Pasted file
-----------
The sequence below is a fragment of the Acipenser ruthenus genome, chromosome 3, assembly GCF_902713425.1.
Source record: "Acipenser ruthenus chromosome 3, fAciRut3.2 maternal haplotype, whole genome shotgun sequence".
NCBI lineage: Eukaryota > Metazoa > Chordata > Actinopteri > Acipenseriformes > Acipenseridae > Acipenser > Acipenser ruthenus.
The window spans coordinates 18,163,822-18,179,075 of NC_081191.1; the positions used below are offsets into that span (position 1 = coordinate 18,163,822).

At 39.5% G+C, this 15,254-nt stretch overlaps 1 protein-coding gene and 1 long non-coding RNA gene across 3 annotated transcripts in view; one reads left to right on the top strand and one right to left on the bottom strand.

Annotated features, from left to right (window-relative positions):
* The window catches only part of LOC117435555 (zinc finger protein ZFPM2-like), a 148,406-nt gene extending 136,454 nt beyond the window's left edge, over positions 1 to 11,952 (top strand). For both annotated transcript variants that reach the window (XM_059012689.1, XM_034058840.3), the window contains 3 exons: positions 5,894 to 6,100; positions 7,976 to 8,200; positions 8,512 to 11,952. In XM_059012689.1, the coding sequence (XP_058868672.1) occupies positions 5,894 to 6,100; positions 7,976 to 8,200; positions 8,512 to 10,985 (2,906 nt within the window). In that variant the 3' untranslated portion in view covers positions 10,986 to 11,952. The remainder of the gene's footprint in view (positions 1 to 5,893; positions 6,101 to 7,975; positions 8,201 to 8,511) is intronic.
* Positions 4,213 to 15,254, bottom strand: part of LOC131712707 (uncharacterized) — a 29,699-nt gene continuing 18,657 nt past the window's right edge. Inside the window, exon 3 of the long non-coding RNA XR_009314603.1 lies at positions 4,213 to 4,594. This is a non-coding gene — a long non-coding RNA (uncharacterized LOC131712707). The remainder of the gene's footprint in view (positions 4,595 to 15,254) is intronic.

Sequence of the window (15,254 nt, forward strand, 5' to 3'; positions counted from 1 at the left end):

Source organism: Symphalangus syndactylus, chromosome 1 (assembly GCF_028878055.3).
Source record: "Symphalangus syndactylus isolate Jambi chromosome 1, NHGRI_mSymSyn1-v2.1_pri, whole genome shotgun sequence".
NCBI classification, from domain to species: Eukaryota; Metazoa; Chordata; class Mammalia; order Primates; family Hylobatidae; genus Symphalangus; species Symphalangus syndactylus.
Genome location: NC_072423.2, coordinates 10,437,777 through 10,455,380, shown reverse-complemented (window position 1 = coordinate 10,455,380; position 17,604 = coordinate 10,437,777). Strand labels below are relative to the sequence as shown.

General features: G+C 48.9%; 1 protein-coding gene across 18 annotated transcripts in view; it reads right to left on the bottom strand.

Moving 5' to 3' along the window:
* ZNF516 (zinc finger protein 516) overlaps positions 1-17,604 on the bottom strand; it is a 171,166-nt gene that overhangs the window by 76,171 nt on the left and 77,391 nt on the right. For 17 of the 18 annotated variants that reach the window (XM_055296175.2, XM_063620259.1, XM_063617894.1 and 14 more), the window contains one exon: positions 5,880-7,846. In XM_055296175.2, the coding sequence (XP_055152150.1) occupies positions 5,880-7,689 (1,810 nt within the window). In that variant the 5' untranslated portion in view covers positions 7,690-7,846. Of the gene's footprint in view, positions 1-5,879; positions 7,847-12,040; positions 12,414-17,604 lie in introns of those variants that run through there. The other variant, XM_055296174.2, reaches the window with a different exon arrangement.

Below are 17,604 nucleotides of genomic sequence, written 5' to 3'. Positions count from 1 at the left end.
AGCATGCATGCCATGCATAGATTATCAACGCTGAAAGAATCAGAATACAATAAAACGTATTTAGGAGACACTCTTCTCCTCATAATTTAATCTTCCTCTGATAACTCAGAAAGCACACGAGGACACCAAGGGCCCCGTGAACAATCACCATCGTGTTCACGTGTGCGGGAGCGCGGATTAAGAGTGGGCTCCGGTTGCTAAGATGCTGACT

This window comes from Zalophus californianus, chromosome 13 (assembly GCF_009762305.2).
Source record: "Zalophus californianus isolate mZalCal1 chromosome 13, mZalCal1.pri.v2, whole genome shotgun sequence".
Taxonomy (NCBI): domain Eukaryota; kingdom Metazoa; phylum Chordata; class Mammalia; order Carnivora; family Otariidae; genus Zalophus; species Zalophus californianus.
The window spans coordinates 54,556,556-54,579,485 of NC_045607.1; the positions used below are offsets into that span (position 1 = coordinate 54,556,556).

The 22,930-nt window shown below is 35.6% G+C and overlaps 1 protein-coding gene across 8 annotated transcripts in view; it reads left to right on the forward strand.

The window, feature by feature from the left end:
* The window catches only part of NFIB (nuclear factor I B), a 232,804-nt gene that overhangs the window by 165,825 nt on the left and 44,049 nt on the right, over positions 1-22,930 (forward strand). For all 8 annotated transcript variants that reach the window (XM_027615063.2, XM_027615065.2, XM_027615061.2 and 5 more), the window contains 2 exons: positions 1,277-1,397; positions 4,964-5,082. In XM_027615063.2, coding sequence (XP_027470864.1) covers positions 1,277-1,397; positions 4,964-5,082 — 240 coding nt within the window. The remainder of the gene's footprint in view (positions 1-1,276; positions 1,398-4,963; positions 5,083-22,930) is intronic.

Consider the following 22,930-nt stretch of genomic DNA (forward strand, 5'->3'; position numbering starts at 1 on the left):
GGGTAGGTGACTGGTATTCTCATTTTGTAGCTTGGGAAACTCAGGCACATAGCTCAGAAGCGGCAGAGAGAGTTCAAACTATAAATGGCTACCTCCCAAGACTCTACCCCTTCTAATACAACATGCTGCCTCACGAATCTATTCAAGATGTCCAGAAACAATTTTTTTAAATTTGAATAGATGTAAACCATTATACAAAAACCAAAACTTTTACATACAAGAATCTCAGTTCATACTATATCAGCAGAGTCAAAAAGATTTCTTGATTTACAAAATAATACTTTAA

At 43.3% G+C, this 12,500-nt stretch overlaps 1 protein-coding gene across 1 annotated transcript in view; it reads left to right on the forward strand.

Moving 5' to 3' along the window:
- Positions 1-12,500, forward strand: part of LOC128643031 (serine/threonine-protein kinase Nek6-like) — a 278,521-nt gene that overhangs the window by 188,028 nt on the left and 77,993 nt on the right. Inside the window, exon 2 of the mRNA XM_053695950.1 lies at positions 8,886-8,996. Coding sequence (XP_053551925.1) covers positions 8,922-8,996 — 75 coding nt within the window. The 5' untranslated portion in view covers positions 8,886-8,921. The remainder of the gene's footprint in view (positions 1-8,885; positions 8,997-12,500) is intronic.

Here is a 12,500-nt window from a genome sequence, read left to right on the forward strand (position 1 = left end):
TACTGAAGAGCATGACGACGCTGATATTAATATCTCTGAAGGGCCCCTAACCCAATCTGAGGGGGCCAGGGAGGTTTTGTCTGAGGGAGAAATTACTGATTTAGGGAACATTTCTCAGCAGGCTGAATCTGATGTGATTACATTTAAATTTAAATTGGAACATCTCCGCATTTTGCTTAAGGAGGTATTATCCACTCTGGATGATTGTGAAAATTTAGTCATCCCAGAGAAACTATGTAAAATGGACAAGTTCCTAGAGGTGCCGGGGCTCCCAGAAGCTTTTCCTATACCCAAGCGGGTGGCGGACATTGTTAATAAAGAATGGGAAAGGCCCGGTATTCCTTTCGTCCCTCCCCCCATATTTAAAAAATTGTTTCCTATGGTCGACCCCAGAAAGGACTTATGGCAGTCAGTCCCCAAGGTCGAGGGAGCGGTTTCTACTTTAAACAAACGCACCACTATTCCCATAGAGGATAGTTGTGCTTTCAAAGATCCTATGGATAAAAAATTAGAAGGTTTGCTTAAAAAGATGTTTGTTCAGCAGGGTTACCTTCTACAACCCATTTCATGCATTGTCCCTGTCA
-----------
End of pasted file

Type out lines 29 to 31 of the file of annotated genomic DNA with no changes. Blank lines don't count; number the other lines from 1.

Moving 5' to 3' along the window:
- Positions 1-12,500, forward strand: part of LOC128643031 (serine/threonine-protein kinase Nek6-like) — a 278,521-nt gene that overhangs the window by 188,028 nt on the left and 77,993 nt on the right. Inside the window, exon 2 of the mRNA XM_053695950.1 lies at positions 8,886-8,996. Coding sequence (XP_053551925.1) covers positions 8,922-8,996 — 75 coding nt within the window. The 5' untranslated portion in view covers positions 8,886-8,921. The remainder of the gene's footprint in view (positions 1-8,885; positions 8,997-12,500) is intronic.

Here is a 12,500-nt window from a genome sequence, read left to right on the forward strand (position 1 = left end):